The introduction ends with a perfect cadence in the tonic key of A

    Note that, in terms of the role and function of the orchestral accompaniment throughout the whole extract, the instruments double the voice parts. The music throughout the extract too is driven on

    A major

    in the bass part.

    A major

    two, one bar descending sequences on the word revealed.

    A major modulating at

    using chords

    -33

    At this point the first idea and the glory is combined with the second

    interest and is a feature of the whole movement.

    Several perfect cadences in the dominant key in this

    1 Listen to the recording on the audio CD and use your Anthology to follow the analysis below bar-by-bar. Then answer the questions that follow on page 10.

    Analysing the set work: And the Glory of the Lord Listening and appraising questions: And the Glory of the Lord

    Now that you have listened to And the Glory of the Lord and studied the analysis on pages 5-9, answer the listening and appraising questions that follow.

    1 How is the joyful mood or affection of this chorus achieved by Handel?

    2 Name three different types of musical texture that feature in this chorus.

    3 Name the four voice parts that perform this chorus.

    4 What instruments accompany the singers?

    5 How many different melodies are used by Handel in the chorus?

    6 Identify two ways in which the last three bars of the extracts (hath spoken it) is given a dramatic setting.

    7 Give bar numbers where you can hear: a One voice part b Two voice parts c Three voice parts d All four voice parts together.

    8 How are the words set to the music in the main?

    9 How is the word revealed treated throughout the piece?

    1

    6 7

    Set work 1: And the Glory of the Lord

    PART 1: Call and response!

    PART 2: Follow me!

    3 one bar after player two, then player four, one bar after player 3. This should produce some simple imitation!

    PART 3: Building up the texture!

    keeps playing this over and over until the last player has finished playing.

    PART 4: The Grand Finale!

    later by players three and four.

    Build up the dynamics through this final section ending fortissimo!

    Try the following task in groups of four

  • Area of Study 1: Western Classical Music 1600-1899

    Bar numbers

    Musical features Keys used

    1-11 Orchestral introduction in which the first two melodic ideas are stated. The lively triple time dance tempo gives the feeling of one-in a bar. Several features to note in the introduction:

    The introduction ends with a perfect cadence in the tonic key of A

    Note that, in terms of the role and function of the orchestral accompaniment throughout the whole extract, the instruments double the voice parts. The music throughout the extract too is driven on

    A major

    in the bass part.

    A major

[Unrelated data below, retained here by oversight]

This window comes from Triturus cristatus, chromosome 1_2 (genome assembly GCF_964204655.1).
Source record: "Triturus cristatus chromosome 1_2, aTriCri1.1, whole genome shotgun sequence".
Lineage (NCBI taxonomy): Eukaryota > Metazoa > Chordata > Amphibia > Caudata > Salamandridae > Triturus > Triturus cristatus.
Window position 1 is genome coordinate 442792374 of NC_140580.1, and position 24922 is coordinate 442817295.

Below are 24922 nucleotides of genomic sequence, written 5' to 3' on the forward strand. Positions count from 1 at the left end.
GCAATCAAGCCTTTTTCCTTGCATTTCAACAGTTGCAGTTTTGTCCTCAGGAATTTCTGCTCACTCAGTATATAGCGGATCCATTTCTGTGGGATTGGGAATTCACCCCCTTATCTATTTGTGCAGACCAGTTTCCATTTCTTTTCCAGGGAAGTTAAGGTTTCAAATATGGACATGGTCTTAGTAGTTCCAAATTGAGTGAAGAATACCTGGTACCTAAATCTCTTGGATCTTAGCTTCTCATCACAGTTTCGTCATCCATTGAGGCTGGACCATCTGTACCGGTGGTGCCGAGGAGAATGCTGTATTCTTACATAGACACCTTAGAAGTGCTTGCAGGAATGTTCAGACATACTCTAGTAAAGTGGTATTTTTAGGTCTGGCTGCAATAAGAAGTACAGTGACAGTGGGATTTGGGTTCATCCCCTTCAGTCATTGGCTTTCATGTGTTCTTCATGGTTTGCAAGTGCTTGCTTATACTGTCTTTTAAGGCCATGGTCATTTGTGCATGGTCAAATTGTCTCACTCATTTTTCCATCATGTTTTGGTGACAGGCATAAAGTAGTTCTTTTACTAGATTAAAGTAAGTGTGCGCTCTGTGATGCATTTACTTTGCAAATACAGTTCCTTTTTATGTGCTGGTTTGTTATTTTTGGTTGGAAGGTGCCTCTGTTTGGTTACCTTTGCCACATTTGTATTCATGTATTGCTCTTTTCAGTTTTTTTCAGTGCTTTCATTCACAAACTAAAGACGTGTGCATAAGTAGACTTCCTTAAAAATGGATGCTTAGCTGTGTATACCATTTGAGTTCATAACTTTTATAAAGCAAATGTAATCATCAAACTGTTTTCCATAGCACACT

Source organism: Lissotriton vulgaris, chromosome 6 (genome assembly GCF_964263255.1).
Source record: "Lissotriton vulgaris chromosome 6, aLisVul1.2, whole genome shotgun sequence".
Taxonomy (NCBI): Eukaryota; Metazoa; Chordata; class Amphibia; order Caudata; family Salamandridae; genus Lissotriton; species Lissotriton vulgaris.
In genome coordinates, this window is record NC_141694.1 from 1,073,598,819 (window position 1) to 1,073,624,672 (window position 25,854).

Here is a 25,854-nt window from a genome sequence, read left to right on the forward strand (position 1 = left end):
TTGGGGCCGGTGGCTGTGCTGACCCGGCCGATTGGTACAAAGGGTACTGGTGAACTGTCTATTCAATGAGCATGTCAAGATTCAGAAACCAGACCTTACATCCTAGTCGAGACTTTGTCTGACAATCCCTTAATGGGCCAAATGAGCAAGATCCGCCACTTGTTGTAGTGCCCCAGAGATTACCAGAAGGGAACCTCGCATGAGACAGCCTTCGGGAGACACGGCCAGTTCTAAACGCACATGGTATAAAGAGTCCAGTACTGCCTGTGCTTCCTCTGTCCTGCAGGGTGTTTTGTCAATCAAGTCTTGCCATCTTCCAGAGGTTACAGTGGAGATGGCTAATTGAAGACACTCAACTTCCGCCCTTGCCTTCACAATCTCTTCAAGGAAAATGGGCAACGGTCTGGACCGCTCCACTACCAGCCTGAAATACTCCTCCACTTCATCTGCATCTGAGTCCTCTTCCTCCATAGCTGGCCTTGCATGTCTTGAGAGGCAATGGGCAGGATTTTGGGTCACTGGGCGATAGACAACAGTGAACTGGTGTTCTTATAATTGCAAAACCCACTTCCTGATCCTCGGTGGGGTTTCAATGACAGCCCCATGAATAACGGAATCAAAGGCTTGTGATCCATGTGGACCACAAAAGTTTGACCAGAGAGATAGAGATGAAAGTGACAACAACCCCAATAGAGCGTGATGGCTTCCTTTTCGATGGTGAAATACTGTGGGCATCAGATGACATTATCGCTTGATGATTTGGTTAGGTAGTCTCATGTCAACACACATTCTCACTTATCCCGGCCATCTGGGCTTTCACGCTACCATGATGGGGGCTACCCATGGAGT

two, one bar descending sequences on the word revealed.

    A major modulating at

    using chords

    -33

    At this point the first idea and the glory is combined with the second

    interest and is a feature of the whole movement.

    Several perfect cadences in the dominant key in this

    1 Listen to the recording on the audio CD and use your Anthology to follow the analysis below bar-by-bar. Then answer the questions that follow on page 10.

    Analysing the set work: And the Glory of the Lord Listening and appraising questions: And the Glory of the Lord

    Now that you have listened to And the Glory of the Lord and studied the analysis on pages 5-9, answer the listening and appraising questions that follow.

    1 How is the joyful mood or affection of this chorus achieved by Handel?

    2 Name three different types of musical texture that feature in this chorus.

    3 Name the four voice parts that perform this chorus.

    4 What instruments accompany the singers?

    5 How many different melodies are used by Handel in the chorus?

    6 Identify two ways in which the last three bars of the extracts (hath spoken it) is given a dramatic setting.

    7 Give bar numbers where you can hear: a One voice part b Two voice parts c Three voice parts d All four voice parts together.

    8 How are the words set to the music in the main?

    9 How is the word revealed treated throughout the piece?

    1

    6 7

    Set work 1: And the Glory of the Lord

    PART 1: Call and response!

    PART 2: Follow me!

    3 one bar after player two, then player four, one bar after player 3. This should produce some simple imitation!

    PART 3: Building up the texture!

    keeps playing this over and over until the last player has finished playing.

    PART 4: The Grand Finale!

    later by players three and four.

    Build up the dynamics through this final section ending fortissimo!

    Try the following task in groups of four

  • Further listening

    Area of Study 1: Western Classical Music 1600-1899

    Watch out!

    When listening and appraising pieces of music, it is important to give enough detail in your response.

    Typically, weak answers lack in real musical detail. For example:

    Question: Describe the texture of music.Answer: It is thin then becomes thicker.

    This just tells us that the texture changes. A better answer would be: